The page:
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Australia tells China not to interfere
by Staff Writers
Sydney (AFP) Nov 18, 2011

Foreign Minister Kevin Rudd has assured China the boosting of US troops on Australian soil was not directed at Beijing while warning the country not to interfere in Canberra's security decisions.

US President Barack Obama announced in Canberra on Wednesday that the US would deploy up to 2,500 Marines in the northern city of Darwin in what many see as a counterbalance to China's growing might.

The US has viewed with concern China's increasing assertiveness in the region on territorial disputes, as have many of China's neighbours.

While Beijing's official reaction has been relatively mild, the country's state media has gone further, accusing Obama of trying to win votes by using his diplomatic ambitions in Asia to detract from his country's economic woes.

Rudd said China, whose voracious demand for natural resources has made it Australia's biggest trading partner, had been briefed about the announcement before it happened.

"It's fair to say from what you see from the Chinese foreign ministry that they have reservations about what we have done, but Australia will not be changing its position," Rudd told ABC television late Thursday.

"Number one position from us, and it's based in absolute reality, is that this enhanced set of arrangements with the United States are not directed at any one country," he said.

At the same time, Rudd, a Mandarin-speaking China expert and former prime minister, warned Beijing not to get involved in Australian policy decisions.

"Let's just be very blunt about it, we are not going to have our national security policy dictated by any other external power. That's a sovereign matter for Australia," he said.

"We don't seek to dictate to the Chinese what their national security policy should be. Therefore this must be advanced on the basis of mutual respect."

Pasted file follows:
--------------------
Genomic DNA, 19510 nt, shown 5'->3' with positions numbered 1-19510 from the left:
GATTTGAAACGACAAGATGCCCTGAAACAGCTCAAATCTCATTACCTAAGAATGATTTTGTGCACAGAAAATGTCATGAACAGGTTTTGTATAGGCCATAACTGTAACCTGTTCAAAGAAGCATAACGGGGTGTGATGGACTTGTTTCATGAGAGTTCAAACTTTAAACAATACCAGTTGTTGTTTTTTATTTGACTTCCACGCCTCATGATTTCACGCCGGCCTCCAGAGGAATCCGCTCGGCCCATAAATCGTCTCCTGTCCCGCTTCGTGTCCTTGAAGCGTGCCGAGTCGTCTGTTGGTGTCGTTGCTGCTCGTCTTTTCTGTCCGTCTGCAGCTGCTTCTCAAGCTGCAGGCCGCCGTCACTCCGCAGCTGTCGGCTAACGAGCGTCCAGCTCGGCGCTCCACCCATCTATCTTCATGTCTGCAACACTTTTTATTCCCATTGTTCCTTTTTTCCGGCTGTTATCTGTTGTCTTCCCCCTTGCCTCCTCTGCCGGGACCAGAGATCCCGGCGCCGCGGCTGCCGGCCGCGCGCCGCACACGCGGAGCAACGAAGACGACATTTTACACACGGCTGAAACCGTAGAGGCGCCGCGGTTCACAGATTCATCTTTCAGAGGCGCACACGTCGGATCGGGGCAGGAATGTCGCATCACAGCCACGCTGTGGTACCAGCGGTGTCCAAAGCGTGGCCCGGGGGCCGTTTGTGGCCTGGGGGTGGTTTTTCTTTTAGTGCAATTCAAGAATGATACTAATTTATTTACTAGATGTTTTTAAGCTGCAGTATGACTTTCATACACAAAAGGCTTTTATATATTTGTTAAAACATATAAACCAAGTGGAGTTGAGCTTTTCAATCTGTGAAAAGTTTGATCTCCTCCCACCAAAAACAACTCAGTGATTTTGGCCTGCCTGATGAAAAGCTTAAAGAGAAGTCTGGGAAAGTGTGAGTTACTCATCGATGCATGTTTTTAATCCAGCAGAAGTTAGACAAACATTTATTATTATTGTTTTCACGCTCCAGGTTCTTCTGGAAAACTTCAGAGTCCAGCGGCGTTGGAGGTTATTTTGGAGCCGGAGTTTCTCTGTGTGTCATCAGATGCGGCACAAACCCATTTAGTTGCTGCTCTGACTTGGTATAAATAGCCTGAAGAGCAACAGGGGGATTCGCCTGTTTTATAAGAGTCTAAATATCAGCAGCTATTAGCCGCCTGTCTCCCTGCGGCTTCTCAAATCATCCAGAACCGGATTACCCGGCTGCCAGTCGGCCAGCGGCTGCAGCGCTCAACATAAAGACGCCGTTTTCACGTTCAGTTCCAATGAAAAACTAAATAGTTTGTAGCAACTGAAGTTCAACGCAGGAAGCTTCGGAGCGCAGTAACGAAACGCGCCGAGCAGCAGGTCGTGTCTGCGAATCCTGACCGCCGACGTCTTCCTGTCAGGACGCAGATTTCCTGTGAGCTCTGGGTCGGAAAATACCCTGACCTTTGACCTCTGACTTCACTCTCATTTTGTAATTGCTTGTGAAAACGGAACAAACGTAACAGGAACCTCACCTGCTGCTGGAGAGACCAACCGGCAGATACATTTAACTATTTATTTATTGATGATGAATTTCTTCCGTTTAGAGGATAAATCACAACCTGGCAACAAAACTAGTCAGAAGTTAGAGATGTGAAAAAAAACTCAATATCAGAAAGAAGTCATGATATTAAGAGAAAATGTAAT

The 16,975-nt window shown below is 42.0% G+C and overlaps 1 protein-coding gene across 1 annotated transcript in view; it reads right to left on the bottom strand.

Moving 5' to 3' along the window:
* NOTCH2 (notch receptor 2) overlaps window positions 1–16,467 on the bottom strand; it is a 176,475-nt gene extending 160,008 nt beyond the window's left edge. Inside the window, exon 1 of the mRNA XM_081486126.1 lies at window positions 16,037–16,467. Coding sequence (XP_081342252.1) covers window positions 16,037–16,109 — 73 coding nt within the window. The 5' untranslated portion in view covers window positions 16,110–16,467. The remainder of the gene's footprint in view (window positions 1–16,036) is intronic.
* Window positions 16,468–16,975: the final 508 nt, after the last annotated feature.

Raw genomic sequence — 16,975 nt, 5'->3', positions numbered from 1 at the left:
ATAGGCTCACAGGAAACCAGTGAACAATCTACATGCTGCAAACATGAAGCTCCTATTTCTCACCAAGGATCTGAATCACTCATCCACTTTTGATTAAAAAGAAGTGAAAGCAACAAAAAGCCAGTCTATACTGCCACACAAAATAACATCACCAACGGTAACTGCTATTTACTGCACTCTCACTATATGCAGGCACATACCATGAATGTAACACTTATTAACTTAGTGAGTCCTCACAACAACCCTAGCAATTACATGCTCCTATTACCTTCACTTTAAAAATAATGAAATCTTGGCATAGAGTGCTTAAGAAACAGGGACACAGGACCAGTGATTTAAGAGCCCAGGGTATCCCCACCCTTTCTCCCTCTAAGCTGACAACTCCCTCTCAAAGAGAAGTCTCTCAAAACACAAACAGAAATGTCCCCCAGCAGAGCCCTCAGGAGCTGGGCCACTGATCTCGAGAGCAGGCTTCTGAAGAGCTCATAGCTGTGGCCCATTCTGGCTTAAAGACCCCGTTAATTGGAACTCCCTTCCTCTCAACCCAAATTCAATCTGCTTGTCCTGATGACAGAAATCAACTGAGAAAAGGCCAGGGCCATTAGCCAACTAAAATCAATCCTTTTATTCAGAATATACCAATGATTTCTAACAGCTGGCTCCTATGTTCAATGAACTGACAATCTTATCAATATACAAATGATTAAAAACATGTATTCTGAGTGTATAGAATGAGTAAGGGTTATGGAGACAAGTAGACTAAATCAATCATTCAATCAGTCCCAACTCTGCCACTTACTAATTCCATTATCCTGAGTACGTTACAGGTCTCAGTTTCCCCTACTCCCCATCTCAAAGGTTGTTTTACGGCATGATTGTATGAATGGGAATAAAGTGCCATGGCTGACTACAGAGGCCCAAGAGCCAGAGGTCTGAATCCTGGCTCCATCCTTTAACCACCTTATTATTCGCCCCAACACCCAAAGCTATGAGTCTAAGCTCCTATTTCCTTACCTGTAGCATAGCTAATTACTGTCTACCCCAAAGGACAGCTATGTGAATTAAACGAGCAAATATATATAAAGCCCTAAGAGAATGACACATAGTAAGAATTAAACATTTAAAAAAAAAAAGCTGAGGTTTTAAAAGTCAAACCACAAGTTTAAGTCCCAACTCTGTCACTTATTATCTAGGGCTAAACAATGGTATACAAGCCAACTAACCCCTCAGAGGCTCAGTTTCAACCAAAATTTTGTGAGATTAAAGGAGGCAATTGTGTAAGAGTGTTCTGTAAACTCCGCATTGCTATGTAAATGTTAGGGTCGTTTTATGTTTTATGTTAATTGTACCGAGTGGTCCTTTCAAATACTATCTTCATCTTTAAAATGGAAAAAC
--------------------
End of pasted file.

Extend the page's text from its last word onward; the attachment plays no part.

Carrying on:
Rudd dismissed suggestions the arrangement with the US could make Australia a potential target if tensions flared in the South China Sea.

"It is simply imprudent and wrong to speculate publicly on what might or might not happen in given strategic contingencies in the future," he said.

The initial deployment of up to 250 Marines will occur from mid-2012 with the US planning to eventually send up to 2,500 troops to northern Australia as the two nations expand their 60-year military alliance.

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Pentagon chief calls India, China 'threats'
Groton, Connecticut (AFP) Nov 17, 2011 - US Defense Secretary Leon Panetta referred to India and China as "threats" on Thursday, but his spokesman quickly sought to clarify his remarks.

The Pentagon chief, speaking to workers at a Connecticut shipyard that builds attack submarines, described an array of threats facing the United States, including Iran, North Korea and cyber attacks.

He then strayed from standard US policy rhetoric by adding India and China to the list of security dangers, saying the United States would need to make clear to these "rising powers" that it would not be pulling out of the Pacific region.

"We face the threats from rising powers, China, India, others that we have to always be aware of, and try to make sure that we always have sufficient force protection out there in the Pacific to make sure they know we're never going anywhere," he said.

The US government never openly portrays China as a security threat, even though it frequently voices concern about Beijing's military buildup and assertive stance in the South China Sea.

As for India, US officials view the country as an increasingly vital ally and the Pentagon is anxious to bolster security ties.

Panetta's comments came at an awkward moment just as President Barack Obama was on a tour to promote a renewed US focus on the Asia-Pacific region, including a stepped up military presence.

Pentagon spokesman Captain John Kirby told reporters later that Panetta did not view China or India as military threats.

"Any suggestion that he was implying that either country was a military threat is just false," Kirby said.

"He was referring instead to the challenges these rising powers face within themselves, challenges that we share with them as we try to forge better relationships going forward in a very turbulent, dynamic security environment."


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Southeast Asia caught between US and China
Nusa Dua, Indonesia (AFP) Nov 17, 2011
Indonesia has warned deploying US Marines in Australia could cause regional tensions, highlighting the balancing act nations face as Washington and Beijing jostle for influence in Asia. China's regional neighbours welcome the United States' diplomatic campaign to assert itself as a Pacific power, and create a counterbalance to the Asian superpower's growing might, but can ill afford to alien ... read more

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